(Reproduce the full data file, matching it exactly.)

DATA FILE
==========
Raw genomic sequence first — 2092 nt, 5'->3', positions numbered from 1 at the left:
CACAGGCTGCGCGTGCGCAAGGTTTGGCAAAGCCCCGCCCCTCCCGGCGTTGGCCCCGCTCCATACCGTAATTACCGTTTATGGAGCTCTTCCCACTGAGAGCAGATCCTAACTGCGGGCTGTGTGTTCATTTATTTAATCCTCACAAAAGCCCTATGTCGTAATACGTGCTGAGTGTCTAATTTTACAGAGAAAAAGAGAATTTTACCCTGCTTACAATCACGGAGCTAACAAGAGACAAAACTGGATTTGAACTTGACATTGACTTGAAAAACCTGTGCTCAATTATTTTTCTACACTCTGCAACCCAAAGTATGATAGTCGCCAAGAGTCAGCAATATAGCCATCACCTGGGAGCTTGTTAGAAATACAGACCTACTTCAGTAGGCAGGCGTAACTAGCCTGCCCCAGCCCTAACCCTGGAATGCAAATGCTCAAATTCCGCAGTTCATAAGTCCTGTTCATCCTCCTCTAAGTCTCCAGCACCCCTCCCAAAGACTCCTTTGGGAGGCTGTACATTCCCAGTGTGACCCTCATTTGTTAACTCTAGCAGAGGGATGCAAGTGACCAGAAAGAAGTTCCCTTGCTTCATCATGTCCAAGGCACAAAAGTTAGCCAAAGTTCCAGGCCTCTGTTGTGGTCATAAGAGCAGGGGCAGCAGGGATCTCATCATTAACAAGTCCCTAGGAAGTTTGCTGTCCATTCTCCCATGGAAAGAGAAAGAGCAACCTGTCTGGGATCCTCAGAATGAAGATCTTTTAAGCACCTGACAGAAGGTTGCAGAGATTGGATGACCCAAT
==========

Raw genomic sequence first — 2092 nt, 5'->3', positions numbered from 1 at the left:
CACAGGCTGCGCGTGCGCAAGGTTTGGCAAAGCCCCGCCCCTCCCGGCGTTGGCCCCGCTCCATACCGTAATTACCGTTTATGGAGCTCTTCCCACTGAGAGCAGATCCTAACTGCGGGCTGTGTGTTCATTTATTTAATCCTCACAAAAGCCCTATGTCGTAATACGTGCTGAGTGTCTAATTTTACAGAGAAAAAGAGAATTTTACCCTGCTTACAATCACGGAGCTAACAAGAGACAAAACTGGATTTGAACTTGACATTGACTTGAAAAACCTGTGCTCAATTATTTTTCTACACTCTGCAACCCAAAGTATGATAGTCGCCAAGAGTCAGCAATATAGCCATCACCTGGGAGCTTGTTAGAAATACAGACCTACTTCAGTAGGCAGGCGTAACTAGCCTGCCCCAGCCCTAACCCTGGAATGCAAATGCTCAAATTCCGCAGTTCATAAGTCCTGTTCATCCTCCTCTAAGTCTCCAGCACCCCTCCCAAAGACTCCTTTGGGAGGCTGTACATTCCCAGTGTGACCCTCATTTGTTAACTCTAGCAGAGGGATGCAAGTGACCAGAAAGAAGTTCCCTTGCTTCATCATGTCCAAGGCACAAAAGTTAGCCAAAGTTCCAGGCCTCTGTTGTGGTCATAAGAGCAGGGGCAGCAGGGATCTCATCATTAACAAGTCCCTAGGAAGTTTGCTGTCCATTCTCCCATGGAAAGAGAAAGAGCAACCTGTCTGGGATCCTCAGAATGAAGATCTTTTAAGCACCTGACAGAAGGTTGCAGAGATTGGATGACCCAAT